Escape the Mousetrap
Instead of : Splash Mountain
Try: Paddling Little Wekiva River
"They've found saber-toothed cats and giant sloth fossils along this river," Jared, then seven years old, informed us.
Jared had been reading up on Central Florda's Wekiva River. His hot scoop piqued the interest of the youngest members of our group who kept their eyes trained on the banks of the river in search of prehistoric treasures.
Fossil hunting aside, a canoe trip down the Wekiva is a pleasant escape from theme-park hordes. The upper portion of the river is an aquatic preserve. The wide lower section is a magnet for local pleasure boaters, who zip around the tiny islands dotting its waters.
We like to begin trips at the quieter, pristine Little Wekiva River. We rent canoes at Katie's Landing, the only public access to Little Wekiva, and snake our way down the curvy, narrow waters, on the lookout for 'gators and low-hanging branches. The river is fast-moving, making it an easy four-mile paddle (perfect for families) before it empties into the busier and bigger Wekiva River. The entire trip is nine miles and should take about five to six hours. Allow more time for swimming breaks and fossil hunting.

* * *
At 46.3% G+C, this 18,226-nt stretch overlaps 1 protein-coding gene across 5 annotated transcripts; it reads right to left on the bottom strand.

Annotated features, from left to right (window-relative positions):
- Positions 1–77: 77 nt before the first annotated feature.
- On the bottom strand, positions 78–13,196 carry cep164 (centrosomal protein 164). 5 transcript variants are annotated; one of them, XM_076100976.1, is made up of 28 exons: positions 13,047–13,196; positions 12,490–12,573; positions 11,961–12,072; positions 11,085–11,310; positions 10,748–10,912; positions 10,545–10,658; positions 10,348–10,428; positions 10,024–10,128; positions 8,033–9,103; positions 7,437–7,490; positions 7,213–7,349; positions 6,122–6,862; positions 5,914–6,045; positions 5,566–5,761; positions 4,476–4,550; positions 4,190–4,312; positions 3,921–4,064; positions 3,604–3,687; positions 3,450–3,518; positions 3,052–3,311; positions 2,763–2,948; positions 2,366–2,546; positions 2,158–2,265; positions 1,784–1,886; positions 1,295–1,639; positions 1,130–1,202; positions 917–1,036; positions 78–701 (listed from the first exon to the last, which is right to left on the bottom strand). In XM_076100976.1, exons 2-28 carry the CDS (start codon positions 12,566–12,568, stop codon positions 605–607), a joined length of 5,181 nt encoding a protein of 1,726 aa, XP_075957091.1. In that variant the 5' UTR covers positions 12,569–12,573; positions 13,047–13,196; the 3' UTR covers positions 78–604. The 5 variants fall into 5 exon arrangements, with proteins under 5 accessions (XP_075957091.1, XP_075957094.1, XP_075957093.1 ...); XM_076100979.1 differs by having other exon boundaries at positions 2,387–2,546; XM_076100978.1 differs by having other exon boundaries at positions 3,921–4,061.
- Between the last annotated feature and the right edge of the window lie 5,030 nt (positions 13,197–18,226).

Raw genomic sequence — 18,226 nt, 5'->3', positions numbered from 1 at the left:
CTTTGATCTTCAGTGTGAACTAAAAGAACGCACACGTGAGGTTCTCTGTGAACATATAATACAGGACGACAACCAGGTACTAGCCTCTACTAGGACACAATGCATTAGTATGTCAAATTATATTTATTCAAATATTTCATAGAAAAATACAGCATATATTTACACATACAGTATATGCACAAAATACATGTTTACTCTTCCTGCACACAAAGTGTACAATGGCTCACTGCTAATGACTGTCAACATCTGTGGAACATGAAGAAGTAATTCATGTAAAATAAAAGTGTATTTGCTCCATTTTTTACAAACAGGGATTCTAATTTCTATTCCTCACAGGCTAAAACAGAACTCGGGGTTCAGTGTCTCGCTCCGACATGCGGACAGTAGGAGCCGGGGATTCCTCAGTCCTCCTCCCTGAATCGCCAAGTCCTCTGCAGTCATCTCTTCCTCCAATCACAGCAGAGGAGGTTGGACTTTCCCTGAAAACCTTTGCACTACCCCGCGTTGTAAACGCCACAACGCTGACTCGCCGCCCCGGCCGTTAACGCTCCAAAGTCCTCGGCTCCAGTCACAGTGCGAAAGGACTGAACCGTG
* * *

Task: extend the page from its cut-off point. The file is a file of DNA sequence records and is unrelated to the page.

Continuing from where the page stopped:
Contact Katie's Wekiva River Landing for current canoe rental information.
Article © Diane Bair and Pamela Wright
Special thanks to Katie's Landing for the use of their photo.
Details mentioned in this article were accurate at the time of publication